Current Neurology and Neuroscience Reports

, Volume 12, Issue 1, pp 17–23 | Cite as

Preventing Cardioembolic Stroke in Atrial Fibrillation with Dabigatran

  • Christian Weimar
  • Stefan H. Hohnloser
  • John W. Eikelboom
  • Hans-Christoph Diener
Stroke (HP Adams Jr, Section Editor)


Dabigatran is a direct inhibitor of thrombin that has recently been approved for primary and secondary stroke prevention and prevention of systemic embolism in patients with atrial fibrillation. The RE-LY (Randomized Evaluation of Long Term Anticoagulant Therapy [with Dabigatran Etexilate]) study showed that dabigatran given at a dose of 110 mg twice a day (bid) was associated with rates of stroke and systemic embolism that were similar to those associated with warfarin (International Normalized Ratio target 2.0–3.0), and lower rates of major hemorrhage. Dabigatran administered at a dose of 150 mg bid was significantly more effective compared with warfarin and showed a similar rate of major hemorrhages. Both dosages resulted in an approximately 60% to 70% relative reduction of intracranial hemorrhage. The dosage of 110 mg bid should be preferably used in patients older than 75 years at a higher bleeding risk. The Hemoclot (Hyphen BioMed, Mason, OH) test to measure dabigatran serum concentration is commercially available, but presence of the drug may also be detected using the activated partial thromboplastin time or thrombin time.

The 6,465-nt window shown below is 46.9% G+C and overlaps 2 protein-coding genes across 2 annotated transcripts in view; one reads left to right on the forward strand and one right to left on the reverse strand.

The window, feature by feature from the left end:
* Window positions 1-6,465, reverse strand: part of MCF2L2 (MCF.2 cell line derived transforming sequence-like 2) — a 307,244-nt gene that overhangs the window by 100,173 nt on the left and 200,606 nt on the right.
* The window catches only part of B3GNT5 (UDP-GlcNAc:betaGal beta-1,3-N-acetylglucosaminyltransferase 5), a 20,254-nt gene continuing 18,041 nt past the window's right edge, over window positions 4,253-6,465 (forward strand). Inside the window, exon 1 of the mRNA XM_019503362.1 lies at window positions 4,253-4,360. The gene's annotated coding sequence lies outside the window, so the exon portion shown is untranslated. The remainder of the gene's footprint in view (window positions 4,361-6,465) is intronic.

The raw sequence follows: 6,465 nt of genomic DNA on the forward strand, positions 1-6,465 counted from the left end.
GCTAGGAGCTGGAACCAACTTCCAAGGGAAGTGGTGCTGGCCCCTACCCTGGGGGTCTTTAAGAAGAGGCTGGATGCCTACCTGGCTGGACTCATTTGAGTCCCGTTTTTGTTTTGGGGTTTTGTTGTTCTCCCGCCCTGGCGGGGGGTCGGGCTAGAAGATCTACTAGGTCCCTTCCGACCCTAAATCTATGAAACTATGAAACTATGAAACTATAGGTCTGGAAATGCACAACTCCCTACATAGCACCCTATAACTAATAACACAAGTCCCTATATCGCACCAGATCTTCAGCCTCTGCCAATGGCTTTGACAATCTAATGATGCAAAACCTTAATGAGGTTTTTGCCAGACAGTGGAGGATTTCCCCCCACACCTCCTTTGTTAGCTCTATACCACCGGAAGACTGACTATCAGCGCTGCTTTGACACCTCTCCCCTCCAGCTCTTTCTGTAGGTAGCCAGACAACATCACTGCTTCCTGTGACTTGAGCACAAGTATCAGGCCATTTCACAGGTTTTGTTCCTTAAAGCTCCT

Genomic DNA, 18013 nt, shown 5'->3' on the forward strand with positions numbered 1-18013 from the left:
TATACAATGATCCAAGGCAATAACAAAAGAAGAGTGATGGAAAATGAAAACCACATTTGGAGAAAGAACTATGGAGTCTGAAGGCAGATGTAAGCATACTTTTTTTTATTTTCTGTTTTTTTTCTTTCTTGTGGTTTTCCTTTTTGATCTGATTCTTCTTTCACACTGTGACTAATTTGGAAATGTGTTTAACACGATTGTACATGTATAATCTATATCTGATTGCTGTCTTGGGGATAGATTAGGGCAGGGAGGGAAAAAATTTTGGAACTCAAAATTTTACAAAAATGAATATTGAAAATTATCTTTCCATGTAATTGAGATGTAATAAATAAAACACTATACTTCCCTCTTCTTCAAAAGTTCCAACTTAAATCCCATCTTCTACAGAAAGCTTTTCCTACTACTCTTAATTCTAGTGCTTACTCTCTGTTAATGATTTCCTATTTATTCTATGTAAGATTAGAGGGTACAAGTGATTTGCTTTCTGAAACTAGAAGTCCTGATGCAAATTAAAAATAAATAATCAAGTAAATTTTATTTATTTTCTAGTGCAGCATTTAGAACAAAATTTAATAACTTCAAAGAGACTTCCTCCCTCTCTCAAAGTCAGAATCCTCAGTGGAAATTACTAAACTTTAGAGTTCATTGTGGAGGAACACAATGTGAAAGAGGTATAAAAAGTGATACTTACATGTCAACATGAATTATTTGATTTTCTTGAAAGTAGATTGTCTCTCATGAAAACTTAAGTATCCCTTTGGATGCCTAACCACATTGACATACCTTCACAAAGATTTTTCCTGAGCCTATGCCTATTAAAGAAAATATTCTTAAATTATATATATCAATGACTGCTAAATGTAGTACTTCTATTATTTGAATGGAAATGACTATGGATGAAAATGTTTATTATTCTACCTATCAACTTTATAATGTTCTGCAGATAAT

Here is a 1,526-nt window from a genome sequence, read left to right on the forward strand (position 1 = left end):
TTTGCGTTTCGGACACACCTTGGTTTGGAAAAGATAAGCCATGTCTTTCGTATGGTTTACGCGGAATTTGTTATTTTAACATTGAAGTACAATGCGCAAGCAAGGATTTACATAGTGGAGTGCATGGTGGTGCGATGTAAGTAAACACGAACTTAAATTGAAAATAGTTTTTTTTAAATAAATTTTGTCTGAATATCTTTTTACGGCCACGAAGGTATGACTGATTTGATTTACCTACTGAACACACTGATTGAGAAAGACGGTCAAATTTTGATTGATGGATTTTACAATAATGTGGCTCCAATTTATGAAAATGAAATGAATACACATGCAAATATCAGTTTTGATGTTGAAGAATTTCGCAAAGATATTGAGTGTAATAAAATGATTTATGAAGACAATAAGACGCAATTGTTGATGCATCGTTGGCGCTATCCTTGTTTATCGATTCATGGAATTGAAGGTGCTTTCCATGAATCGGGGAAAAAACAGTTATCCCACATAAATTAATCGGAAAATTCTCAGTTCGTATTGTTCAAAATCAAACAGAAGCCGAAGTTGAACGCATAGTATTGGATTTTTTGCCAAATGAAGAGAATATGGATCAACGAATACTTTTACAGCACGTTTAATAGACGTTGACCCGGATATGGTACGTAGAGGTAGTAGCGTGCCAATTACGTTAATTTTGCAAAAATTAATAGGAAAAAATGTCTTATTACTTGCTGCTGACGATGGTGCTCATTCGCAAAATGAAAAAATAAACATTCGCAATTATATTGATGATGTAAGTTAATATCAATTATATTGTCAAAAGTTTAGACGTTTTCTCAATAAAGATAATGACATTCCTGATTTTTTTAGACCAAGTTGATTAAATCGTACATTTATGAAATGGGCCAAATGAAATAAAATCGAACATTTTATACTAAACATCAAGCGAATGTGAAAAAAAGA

Dabigatran Anticoagulants Atrial fibrillation Stroke Prevention 


Papers of particular interest, published recently, have been highlighted as: • Of importance •• Of major importance

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Copyright information

© Springer Science+Business Media, LLC 2011

Authors and Affiliations

  • Christian Weimar
    • 1
  • Stefan H. Hohnloser
    • 2
  • John W. Eikelboom
    • 3
  • Hans-Christoph Diener
    • 1
  1. 1.Department of Neurology and Stroke UnitUniversity of Duisburg- EssenEssenGermany
  2. 2.Division of Clinical Electrophysiology, Department of CardiologyJ. W. Goethe UniversityFrankfurtGermany
  3. 3.Department of MedicineMcMaster University, Population Health Research InstituteHamiltonCanada

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